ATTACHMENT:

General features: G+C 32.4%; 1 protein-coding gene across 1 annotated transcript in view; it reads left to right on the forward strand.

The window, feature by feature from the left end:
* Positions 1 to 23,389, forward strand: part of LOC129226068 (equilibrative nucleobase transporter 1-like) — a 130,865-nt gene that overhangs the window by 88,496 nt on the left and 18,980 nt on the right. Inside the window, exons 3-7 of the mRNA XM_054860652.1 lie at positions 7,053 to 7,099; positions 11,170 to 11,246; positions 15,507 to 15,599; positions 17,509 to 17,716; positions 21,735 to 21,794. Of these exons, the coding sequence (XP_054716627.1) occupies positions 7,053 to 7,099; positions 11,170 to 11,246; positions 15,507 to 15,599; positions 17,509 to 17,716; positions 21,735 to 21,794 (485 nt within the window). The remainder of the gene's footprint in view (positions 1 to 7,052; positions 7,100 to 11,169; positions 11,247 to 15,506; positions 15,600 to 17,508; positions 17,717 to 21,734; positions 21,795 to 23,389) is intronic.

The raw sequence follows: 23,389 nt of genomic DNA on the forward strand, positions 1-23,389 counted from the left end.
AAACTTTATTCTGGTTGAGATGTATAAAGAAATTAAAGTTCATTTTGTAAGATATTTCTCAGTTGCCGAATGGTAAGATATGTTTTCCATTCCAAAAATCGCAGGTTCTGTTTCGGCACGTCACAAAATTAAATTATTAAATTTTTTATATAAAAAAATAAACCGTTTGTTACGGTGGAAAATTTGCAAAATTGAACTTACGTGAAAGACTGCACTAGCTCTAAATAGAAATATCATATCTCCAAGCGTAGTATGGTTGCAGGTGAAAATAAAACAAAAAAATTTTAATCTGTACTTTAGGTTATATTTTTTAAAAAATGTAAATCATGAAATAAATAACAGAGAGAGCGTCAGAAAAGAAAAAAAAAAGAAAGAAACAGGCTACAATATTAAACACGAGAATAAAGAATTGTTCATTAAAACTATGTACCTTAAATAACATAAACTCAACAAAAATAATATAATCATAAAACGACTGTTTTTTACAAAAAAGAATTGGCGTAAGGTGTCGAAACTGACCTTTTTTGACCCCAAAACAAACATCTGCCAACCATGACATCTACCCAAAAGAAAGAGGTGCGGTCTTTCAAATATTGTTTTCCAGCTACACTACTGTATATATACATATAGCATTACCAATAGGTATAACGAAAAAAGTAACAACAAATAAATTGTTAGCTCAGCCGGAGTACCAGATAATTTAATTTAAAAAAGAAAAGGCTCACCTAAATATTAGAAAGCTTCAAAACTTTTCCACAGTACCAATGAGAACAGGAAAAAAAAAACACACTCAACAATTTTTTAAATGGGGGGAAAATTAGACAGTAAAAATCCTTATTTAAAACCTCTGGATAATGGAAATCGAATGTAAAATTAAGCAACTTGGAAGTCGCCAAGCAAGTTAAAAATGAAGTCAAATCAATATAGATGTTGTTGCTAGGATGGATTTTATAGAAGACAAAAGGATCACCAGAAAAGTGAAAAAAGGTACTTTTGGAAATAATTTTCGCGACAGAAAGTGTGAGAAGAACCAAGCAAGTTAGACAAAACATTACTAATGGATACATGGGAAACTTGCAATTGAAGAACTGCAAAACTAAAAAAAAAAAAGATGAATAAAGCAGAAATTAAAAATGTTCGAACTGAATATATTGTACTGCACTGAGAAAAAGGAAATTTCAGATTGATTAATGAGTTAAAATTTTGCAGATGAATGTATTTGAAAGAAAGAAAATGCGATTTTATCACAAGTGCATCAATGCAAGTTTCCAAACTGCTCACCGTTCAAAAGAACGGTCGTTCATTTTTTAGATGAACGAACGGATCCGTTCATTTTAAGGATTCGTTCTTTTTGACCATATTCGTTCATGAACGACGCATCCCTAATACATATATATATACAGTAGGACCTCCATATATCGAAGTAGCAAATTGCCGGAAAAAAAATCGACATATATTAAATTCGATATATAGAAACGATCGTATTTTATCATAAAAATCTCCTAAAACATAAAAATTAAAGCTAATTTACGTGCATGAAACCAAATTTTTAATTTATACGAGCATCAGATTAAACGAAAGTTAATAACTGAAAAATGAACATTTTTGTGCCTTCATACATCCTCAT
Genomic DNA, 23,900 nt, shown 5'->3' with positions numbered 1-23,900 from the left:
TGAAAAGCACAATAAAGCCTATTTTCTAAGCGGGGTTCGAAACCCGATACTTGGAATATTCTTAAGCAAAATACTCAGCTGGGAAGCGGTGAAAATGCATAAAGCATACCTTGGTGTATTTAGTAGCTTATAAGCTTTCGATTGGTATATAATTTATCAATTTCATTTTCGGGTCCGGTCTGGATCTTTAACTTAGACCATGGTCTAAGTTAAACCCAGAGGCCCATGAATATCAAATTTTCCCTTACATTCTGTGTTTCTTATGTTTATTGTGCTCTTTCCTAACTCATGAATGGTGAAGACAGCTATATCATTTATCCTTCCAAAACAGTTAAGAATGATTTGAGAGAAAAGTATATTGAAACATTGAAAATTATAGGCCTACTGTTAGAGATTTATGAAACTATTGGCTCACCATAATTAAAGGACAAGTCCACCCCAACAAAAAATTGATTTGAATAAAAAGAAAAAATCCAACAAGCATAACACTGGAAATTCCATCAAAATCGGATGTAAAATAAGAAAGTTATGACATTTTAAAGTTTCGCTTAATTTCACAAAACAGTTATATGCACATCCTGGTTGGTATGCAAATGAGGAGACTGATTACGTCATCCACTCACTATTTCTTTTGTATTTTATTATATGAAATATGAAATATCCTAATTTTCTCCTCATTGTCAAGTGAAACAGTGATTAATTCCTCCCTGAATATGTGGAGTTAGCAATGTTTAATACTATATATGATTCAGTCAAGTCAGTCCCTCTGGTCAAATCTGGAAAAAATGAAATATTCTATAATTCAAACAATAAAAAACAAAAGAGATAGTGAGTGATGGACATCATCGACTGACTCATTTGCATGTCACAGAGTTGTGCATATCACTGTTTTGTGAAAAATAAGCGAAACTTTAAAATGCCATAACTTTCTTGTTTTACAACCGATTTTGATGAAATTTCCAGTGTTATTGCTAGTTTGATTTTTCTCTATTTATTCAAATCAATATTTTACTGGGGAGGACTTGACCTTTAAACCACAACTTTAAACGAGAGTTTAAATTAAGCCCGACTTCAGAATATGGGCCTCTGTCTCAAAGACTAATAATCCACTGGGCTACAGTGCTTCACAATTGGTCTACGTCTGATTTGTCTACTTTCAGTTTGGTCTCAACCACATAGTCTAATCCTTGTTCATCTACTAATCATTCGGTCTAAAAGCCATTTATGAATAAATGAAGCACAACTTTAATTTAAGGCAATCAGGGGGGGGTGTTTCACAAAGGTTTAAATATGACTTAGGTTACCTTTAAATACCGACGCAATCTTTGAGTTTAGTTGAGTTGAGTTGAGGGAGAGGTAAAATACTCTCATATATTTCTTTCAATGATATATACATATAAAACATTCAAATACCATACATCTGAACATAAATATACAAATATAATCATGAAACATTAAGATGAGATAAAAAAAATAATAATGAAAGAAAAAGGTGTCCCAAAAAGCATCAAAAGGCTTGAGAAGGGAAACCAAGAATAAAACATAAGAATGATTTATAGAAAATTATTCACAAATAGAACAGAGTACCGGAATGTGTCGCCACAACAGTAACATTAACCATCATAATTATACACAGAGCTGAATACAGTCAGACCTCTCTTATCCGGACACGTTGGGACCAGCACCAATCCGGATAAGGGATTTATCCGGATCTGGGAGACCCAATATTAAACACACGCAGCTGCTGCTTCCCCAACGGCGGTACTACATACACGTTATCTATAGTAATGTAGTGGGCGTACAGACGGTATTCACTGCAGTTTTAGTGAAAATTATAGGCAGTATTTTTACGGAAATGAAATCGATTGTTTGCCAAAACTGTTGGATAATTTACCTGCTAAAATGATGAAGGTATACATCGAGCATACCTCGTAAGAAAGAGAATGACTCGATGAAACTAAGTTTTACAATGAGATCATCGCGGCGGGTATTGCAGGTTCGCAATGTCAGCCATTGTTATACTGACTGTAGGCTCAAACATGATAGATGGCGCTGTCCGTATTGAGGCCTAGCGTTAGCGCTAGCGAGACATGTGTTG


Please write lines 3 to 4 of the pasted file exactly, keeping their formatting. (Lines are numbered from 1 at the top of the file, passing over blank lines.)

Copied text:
* Positions 1 to 23,389, forward strand: part of LOC129226068 (equilibrative nucleobase transporter 1-like) — a 130,865-nt gene that overhangs the window by 88,496 nt on the left and 18,980 nt on the right. Inside the window, exons 3-7 of the mRNA XM_054860652.1 lie at positions 7,053 to 7,099; positions 11,170 to 11,246; positions 15,507 to 15,599; positions 17,509 to 17,716; positions 21,735 to 21,794. Of these exons, the coding sequence (XP_054716627.1) occupies positions 7,053 to 7,099; positions 11,170 to 11,246; positions 15,507 to 15,599; positions 17,509 to 17,716; positions 21,735 to 21,794 (485 nt within the window). The remainder of the gene's footprint in view (positions 1 to 7,052; positions 7,100 to 11,169; positions 11,247 to 15,506; positions 15,600 to 17,508; positions 17,717 to 21,734; positions 21,795 to 23,389) is intronic.

The raw sequence follows: 23,389 nt of genomic DNA on the forward strand, positions 1-23,389 counted from the left end.